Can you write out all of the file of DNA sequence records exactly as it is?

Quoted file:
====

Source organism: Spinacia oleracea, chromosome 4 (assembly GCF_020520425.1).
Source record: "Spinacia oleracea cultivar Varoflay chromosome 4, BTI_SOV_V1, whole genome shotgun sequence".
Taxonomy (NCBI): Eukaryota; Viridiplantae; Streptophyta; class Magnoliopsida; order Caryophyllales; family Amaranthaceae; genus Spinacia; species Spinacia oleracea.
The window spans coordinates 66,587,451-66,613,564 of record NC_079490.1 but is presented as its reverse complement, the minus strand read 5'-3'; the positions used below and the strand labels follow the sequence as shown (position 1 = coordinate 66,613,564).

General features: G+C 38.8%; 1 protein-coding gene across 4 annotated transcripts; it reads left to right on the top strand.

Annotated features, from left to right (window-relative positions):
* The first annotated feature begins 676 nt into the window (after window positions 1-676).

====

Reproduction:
Source organism: Spinacia oleracea, chromosome 4 (assembly GCF_020520425.1).
Source record: "Spinacia oleracea cultivar Varoflay chromosome 4, BTI_SOV_V1, whole genome shotgun sequence".
Taxonomy (NCBI): Eukaryota; Viridiplantae; Streptophyta; class Magnoliopsida; order Caryophyllales; family Amaranthaceae; genus Spinacia; species Spinacia oleracea.
The window spans coordinates 66,587,451-66,613,564 of record NC_079490.1 but is presented as its reverse complement, the minus strand read 5'-3'; the positions used below and the strand labels follow the sequence as shown (position 1 = coordinate 66,613,564).

General features: G+C 38.8%; 1 protein-coding gene across 4 annotated transcripts; it reads left to right on the top strand.

Annotated features, from left to right (window-relative positions):
* The first annotated feature begins 676 nt into the window (after window positions 1-676).